Educators Are Mad as Hell and They’re Teaching Republicans a Lesson

In Oklahoma, teachers showed six incumbents the door in a runoff election.

Elementary school principal Sherrie Conley talks with a voter at a bagel shop in Norman, Oklahoma. Conley ousted a three-term incumbent in Tuesday's Republican primary runoff election. Sue Ogrocki/AP

Let our journalists help you make sense of the noise: Subscribe to the Mother Jones Daily newsletter and get a recap of news that matters.

The results of last night’s elections are proof that education is a powerful issue in states where teachers are frustrated with the lack of compensation for their work and funding for their schools.

In Oklahoma, where educators staged a massive walkout this spring, voters ousted six Republican incumbents in the state House of Representatives—all of whom voted against a tax hike to fund increases in teacher pay. 

Of the 19 Oklahoma House members who voted against the tax bill, only four will move on to the general election. In total, eight incumbents lost their primaries in June, and seven others decided not to run. The Tulsa World reports:

Such turnover is unprecedented for any recent decade, let alone year, and seemed to mark a dramatic shift in the Oklahoma Republican Party. Each of those defeated Tuesday had, in some manner, earned the wrath of public education supporters during last spring’s occupation of the state Capitol.

In a series of tweets, the Oklahoma Education Association, which has headed up the organizing efforts for teachers in the state, called some of the losing incumbents “anti-public ed” and highlighted last night’s winners, including Sherrie Conley, a teacher and administrator in Oklahoma City Public Schools, and Chris Sneed, whose wife is an educator

The impact of the teacher movement wasn’t just felt in Oklahoma last night. In Arizona, the Red for Ed movement, which aims to garner more funding for teachers’ salaries, is backing David Garcia, the Democratic candidate for governor, who won his primary easily last night thanks in part to a surge in support from educators who are pleased he has made public schools the signature issue of his campaign.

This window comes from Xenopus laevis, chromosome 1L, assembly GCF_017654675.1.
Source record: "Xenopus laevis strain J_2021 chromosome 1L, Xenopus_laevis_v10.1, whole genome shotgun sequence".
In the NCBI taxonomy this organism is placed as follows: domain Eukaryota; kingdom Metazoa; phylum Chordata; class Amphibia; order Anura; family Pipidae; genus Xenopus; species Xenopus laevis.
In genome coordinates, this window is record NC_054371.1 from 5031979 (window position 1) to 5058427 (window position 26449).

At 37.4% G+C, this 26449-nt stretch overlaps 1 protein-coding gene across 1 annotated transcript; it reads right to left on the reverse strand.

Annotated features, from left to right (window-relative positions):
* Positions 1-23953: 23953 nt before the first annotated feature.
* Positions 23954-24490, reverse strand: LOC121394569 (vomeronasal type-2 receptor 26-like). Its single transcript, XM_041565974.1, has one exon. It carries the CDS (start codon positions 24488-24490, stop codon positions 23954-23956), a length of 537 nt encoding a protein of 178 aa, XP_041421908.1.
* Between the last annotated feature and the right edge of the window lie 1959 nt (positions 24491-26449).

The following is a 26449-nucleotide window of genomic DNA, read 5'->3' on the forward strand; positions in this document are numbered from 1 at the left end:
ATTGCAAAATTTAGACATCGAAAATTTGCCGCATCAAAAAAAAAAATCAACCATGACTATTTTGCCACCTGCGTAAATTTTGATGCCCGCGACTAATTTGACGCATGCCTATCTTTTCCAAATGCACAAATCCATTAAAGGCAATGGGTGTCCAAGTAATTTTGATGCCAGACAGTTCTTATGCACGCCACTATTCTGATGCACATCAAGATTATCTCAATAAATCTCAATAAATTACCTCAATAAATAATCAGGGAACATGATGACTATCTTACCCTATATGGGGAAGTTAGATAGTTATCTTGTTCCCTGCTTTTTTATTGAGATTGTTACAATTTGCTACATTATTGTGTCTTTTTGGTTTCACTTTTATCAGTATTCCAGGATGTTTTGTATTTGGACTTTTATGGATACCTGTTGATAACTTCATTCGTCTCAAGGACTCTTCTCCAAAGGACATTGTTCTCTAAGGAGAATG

Oklahoma’s House Bill 1010, which implemented tax increases on oil, gas, tobacco, online sales, and gambling to raise teacher salaries by around $6,000, passed as talks of a massive teacher walkout were beginning to gain traction in March. It was the first tax increase of its kind since 1990, and it was the first time in a decade that Oklahoma teachers, who are among the lowest paid in the country, were given a raise. Still, the bill fell far short of educators’ demands, which included an ask for a $10,000 salary increase and an additional $200 million in funding for classrooms.

The modest increase approved by the bill followed years of spending and tax cuts, as districts are struggling to deal with bigger class sizes, shorter school weeks, and an exodus of teachers to states that offer better pay. Now, more than 100 educators from both parties are running for office in the state. 

At the end of the walkout in April, Oklahoma Education Association president Alicia Priest swore Republicans in office who were not addressing the teachers’ demands would face consequences in the midterms. “We got here by electing the wrong people to office,” Priest told reporters. “We have the opportunity to make our voices heard at the ballot box.” 


Headshot of Editor in Chief of Mother Jones, Clara Jeffery

It sure feels that way to me, and here at Mother Jones, we’ve been thinking a lot about what journalism needs to do differently, and how we can have the biggest impact.

We kept coming back to one word: corruption. Democracy and the rule of law being undermined by those with wealth and power for their own gain. So we're launching an ambitious Mother Jones Corruption Project to do deep, time-intensive reporting on systemic corruption, and asking the MoJo community to help crowdfund it.

We aim to hire, build a team, and give them the time and space needed to understand how we got here and how we might get out. We want to dig into the forces and decisions that have allowed massive conflicts of interest, influence peddling, and win-at-all-costs politics to flourish.

It's unlike anything we've done, and we have seed funding to get started, but we're looking to raise $500,000 from readers by July when we'll be making key budgeting decisions—and the more resources we have by then, the deeper we can dig. If our plan sounds good to you, please help kickstart it with a tax-deductible donation today.

Thanks for reading—whether or not you can pitch in today, or ever, I'm glad you're with us.

Signed by Clara Jeffery

Clara Jeffery, Editor-in-Chief

payment methods

We Recommend